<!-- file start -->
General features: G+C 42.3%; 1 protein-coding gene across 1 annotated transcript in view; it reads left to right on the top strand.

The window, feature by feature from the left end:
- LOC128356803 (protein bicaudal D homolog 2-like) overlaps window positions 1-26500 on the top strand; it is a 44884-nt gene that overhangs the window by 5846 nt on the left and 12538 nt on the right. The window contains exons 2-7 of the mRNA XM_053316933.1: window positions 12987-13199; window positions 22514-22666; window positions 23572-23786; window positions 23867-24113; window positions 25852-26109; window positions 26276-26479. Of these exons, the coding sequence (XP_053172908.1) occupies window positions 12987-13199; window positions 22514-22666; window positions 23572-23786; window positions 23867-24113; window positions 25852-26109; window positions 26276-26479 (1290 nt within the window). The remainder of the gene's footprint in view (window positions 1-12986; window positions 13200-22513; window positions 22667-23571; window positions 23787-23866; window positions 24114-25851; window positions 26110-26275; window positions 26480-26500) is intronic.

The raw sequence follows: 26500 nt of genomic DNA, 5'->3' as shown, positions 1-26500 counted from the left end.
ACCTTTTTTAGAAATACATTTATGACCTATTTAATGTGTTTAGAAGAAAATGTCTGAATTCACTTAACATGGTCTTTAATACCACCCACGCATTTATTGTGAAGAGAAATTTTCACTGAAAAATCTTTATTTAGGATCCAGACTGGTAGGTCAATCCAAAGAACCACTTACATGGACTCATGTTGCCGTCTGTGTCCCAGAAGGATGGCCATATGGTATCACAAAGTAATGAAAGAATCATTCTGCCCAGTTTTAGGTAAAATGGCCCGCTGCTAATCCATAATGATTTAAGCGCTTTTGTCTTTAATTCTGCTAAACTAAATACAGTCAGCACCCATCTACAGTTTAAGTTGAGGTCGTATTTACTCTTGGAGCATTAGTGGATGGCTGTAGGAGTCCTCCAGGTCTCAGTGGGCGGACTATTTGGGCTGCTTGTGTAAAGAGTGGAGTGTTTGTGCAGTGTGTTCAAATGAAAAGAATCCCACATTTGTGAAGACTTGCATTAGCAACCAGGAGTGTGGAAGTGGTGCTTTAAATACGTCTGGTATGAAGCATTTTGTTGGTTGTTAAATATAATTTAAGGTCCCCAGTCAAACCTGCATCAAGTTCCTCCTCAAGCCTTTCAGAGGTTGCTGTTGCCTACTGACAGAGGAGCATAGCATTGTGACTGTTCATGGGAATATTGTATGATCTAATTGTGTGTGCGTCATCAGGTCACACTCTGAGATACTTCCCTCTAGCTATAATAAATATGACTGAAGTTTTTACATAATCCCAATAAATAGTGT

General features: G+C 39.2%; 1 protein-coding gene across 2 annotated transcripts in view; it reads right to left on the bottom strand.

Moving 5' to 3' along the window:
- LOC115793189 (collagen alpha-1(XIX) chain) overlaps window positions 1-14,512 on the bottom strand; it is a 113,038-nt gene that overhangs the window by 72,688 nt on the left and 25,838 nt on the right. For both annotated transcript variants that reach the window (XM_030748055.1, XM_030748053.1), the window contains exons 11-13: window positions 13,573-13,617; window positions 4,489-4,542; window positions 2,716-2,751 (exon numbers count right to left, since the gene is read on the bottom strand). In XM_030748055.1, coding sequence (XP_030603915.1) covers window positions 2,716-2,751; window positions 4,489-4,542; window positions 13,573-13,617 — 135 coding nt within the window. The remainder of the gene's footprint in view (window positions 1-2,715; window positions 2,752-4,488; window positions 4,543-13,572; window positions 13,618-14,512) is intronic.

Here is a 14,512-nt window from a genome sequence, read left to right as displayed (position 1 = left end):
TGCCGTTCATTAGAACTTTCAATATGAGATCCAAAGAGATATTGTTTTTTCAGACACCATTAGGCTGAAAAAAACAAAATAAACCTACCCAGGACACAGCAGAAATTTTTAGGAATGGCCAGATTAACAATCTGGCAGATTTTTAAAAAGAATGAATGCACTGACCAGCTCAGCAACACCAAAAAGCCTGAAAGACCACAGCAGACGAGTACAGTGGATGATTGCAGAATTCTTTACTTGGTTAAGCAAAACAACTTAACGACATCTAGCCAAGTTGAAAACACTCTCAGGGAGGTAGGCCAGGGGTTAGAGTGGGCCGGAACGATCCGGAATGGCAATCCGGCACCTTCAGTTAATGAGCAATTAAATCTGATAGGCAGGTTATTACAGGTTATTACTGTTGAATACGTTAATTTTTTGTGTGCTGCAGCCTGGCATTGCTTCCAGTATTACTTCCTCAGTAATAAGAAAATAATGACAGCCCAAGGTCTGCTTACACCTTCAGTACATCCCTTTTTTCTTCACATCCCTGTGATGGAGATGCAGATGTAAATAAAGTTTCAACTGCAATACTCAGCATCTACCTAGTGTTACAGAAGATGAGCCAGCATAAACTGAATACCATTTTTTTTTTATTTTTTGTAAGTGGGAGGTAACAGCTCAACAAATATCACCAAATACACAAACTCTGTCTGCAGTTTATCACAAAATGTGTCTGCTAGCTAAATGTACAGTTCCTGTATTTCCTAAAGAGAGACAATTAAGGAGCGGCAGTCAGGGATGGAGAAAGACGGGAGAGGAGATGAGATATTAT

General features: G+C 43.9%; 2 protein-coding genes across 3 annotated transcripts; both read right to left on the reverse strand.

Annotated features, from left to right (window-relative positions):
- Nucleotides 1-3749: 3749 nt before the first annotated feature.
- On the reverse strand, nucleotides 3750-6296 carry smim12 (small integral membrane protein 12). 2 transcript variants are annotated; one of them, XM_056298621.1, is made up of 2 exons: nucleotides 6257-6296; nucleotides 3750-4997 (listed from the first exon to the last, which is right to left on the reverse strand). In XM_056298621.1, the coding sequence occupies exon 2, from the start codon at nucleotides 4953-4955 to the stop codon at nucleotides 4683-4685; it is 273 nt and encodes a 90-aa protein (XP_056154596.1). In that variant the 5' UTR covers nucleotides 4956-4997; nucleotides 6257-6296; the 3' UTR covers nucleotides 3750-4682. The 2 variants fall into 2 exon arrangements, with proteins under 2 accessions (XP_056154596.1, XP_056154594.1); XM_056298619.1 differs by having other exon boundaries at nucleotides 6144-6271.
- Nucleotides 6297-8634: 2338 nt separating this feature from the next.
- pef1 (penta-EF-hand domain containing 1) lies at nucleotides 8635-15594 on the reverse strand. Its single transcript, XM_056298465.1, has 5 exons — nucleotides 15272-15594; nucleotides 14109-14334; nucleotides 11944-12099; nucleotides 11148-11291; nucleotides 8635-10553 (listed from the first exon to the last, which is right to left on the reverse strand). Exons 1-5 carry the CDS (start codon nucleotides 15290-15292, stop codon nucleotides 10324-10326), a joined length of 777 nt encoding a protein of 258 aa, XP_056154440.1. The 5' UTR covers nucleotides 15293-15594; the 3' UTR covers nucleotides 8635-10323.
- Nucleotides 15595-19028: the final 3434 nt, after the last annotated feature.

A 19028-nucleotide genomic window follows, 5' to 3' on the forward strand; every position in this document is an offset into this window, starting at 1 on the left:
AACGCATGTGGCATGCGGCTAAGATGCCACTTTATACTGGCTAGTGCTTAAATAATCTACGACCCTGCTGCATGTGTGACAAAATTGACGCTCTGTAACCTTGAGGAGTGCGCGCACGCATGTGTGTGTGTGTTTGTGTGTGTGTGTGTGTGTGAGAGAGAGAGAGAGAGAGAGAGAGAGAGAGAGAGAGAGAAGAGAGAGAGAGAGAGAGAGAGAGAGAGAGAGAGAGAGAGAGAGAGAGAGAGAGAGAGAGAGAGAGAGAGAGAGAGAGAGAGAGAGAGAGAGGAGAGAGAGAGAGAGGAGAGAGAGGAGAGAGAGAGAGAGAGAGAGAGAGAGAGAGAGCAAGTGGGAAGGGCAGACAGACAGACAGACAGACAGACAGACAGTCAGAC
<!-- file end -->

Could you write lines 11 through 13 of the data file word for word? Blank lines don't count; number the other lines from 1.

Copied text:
General features: G+C 43.9%; 2 protein-coding genes across 3 annotated transcripts; both read right to left on the reverse strand.

Annotated features, from left to right (window-relative positions):
- Nucleotides 1-3749: 3749 nt before the first annotated feature.